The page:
General biosecurity information is available on
the ‘biosecurity’ page on the WGGA website (wwga.
Biosecurity resources and news is also avail-
able on the Farm Biosecurity website (farmbios-
ecurity.com.au) or Plant Health Australia websites
The Biosecurity Manual for the Viticulture Industry
can also be downloaded from the Farm Biosecurity
and Plant Health Australia websites.
Riverland Field Days
This year’s Riverland Field Days will be held on
Friday and Saturday, September 19 and 20, and
replaces the Thursday-Friday format.
Featuring over 350 exhibitors, the field days are
ideal for trade exhibitors to showcase the latest in
agricultural and horticultural machinery, equipment
and services. The popular annual two-day event is
held at its purpose-built facility on the Sturt Highway
A number of attractions at this year’s event
Cooking demonstrations by celebrity chef Poh Ling
Yeow on both days. She will also work with local high
school students participating in the High Schools
Aerobatic demonstrations by 13-time Australian
National Aerobatic Champion Chris Sperou.
• Royal Flying Doctor Service simulated aircraft.
• Orrcon V8 Supercar simulator.
• Scouts climbing wall.
Riverland wines will also be on show with a num-
ber of local wine and food producers promoting their
products and offering tastings in the Food and Wine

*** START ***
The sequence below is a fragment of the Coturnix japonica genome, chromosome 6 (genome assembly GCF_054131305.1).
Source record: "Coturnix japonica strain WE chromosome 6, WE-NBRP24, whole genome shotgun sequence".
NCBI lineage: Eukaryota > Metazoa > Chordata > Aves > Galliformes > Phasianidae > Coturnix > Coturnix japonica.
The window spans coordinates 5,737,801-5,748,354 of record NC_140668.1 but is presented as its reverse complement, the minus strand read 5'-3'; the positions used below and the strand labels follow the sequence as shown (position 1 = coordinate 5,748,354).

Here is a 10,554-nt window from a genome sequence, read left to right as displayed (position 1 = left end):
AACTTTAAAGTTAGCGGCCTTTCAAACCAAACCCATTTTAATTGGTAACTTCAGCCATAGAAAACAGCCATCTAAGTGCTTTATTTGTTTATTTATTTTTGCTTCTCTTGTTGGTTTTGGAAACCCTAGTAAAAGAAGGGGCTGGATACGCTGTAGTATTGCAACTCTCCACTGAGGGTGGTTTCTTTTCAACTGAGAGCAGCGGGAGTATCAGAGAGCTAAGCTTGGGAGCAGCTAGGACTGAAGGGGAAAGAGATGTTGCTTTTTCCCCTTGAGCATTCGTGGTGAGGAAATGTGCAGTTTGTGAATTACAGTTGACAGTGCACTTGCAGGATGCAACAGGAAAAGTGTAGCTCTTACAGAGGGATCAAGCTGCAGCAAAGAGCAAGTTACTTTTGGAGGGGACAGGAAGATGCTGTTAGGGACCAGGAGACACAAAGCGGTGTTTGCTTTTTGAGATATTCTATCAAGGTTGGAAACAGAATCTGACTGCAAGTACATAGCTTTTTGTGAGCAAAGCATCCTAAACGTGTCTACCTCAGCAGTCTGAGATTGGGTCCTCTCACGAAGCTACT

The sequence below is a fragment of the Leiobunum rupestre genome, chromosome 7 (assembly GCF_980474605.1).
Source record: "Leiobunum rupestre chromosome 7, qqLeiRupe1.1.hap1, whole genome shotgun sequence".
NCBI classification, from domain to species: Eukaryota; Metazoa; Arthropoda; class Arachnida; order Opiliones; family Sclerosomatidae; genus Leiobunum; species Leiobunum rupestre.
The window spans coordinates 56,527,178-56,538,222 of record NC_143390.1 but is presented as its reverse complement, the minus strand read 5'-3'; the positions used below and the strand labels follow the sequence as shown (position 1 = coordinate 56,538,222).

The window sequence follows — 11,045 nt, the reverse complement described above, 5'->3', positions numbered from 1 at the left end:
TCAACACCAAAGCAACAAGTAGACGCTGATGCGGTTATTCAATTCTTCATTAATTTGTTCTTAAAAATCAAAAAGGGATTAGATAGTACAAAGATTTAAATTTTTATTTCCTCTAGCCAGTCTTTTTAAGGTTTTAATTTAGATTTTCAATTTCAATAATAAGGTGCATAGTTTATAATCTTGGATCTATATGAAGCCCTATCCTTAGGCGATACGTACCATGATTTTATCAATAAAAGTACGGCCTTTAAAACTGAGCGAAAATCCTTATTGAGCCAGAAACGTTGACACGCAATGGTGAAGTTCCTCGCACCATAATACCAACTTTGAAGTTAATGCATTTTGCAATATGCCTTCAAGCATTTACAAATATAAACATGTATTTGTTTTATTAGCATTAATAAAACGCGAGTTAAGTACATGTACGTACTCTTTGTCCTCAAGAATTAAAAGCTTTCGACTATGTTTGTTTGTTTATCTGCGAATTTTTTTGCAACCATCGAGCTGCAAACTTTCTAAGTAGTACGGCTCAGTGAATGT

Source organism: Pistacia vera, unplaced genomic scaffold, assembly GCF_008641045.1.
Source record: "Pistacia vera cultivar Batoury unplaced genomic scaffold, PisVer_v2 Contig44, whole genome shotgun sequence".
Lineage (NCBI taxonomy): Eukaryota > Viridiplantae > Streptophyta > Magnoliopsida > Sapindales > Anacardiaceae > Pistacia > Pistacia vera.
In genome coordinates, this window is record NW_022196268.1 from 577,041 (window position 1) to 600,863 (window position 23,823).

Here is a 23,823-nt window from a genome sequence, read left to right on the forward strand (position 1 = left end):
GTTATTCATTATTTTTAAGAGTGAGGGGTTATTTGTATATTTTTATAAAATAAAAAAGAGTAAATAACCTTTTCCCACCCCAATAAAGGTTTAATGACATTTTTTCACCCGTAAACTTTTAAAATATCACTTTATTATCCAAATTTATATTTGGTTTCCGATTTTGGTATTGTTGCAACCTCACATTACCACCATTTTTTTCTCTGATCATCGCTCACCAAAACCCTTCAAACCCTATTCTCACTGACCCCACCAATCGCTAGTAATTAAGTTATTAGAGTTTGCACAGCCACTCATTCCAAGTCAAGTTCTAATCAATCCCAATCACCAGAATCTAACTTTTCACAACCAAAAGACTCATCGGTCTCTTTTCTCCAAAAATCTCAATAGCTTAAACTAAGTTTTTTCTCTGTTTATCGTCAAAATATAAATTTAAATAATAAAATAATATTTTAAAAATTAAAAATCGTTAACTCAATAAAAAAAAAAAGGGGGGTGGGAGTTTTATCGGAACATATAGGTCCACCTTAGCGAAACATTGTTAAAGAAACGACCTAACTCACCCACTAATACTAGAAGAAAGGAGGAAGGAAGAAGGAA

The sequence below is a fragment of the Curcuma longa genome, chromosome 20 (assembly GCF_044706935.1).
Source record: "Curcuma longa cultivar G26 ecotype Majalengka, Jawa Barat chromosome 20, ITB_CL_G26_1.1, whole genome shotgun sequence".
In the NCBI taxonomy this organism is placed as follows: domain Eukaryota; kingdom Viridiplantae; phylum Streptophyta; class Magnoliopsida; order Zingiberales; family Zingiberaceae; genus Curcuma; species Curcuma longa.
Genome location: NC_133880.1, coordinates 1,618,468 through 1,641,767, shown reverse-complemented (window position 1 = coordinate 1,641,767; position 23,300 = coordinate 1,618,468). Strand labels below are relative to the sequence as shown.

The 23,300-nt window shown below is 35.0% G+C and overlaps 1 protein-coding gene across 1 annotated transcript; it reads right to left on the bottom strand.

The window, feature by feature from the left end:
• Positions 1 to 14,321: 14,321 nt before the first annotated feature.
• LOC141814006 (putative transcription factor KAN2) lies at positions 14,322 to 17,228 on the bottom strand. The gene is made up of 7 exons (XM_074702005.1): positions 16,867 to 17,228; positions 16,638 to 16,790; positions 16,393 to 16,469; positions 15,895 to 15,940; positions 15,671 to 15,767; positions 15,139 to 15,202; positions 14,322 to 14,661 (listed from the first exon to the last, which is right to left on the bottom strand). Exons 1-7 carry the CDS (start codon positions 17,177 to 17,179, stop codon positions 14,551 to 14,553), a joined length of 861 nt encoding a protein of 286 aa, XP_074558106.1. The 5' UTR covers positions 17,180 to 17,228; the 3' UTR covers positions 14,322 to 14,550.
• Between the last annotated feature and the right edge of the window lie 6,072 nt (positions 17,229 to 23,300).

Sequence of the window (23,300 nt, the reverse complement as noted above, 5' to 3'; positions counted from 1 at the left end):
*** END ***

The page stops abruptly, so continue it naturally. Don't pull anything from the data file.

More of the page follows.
Village at the field days.
More information about this year’s field days is
available on the website (riverlandfielddays.com.au).
Now is the time to
Grape leaf rust mite (Calepitrimerus vitis) is a pest
specific to grapevines and severe infestations can
cause economic losses – generally more problematic
in later bud bursting varieties.
The most widely recognised and distinct symptom
of grape leaf rust mite is ‘bronzing’ (a reddish-brown
tinge) on the upper surface of vine leaves in late sum-
mer and early autumn.
Rust mite can also inflict damage in early spring
through feeding within bursting buds and at the base
of young shoots. The damage causes stunted growth,
crinkling of young leaves and small (<1mm) pale
spots on the leaves.
Pre-budburst chemical control is required for the
following season when over 50 per cent of vine
leaves are ‘bronzed’ on more than 50 per cent of the
Applying sulphur at budburst or woolly bud will
help control mites early in the season. If targeting
mites, apply a high rate of sulphur at high water rates
to ensure good coverage into bark crevices. However,
if trying to control powdery then the first spray is
best applied at the time the first leaf is separated from
the shoot tip or an average growth stage of EL 7. If
sprays are applied too early there will not be enough
leaf area for the chemical to adhere to, and therefore
powdery mildew control will be limited.
week ending Wednesday, September 3
TERM THREE, WEEK TWO
On Monday the whole school went down to the river as
it was extremely windy all day on Thursday and it was
We had 1mm of rain over night last Thursday. The tur-
bidity is 20NTU, which is 5NTU higher than last week's
The salinity is 330ECU, which is the same as last week's
The birds we saw were pelicans, a pied cormorant,
whistling kites, caspian terns, wood ducks, welcome
swallows, a river hen, purple swamp hens, noisy miners
by Bryson, year 4
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Lift in support for Lampata
by Ian Turner
One of the biggest crowds
ever -- over 60 people --
attended the 28th annual
Lampata Poll Merino sale
at Lameroo last month,
including 23 registered
buying accounts; up six on
The Pocock family again
offered their draft of 60 pad-
dock reared and performance
measured rams for competition.
Initially bidders were cau-
tious, trying to get a feel for the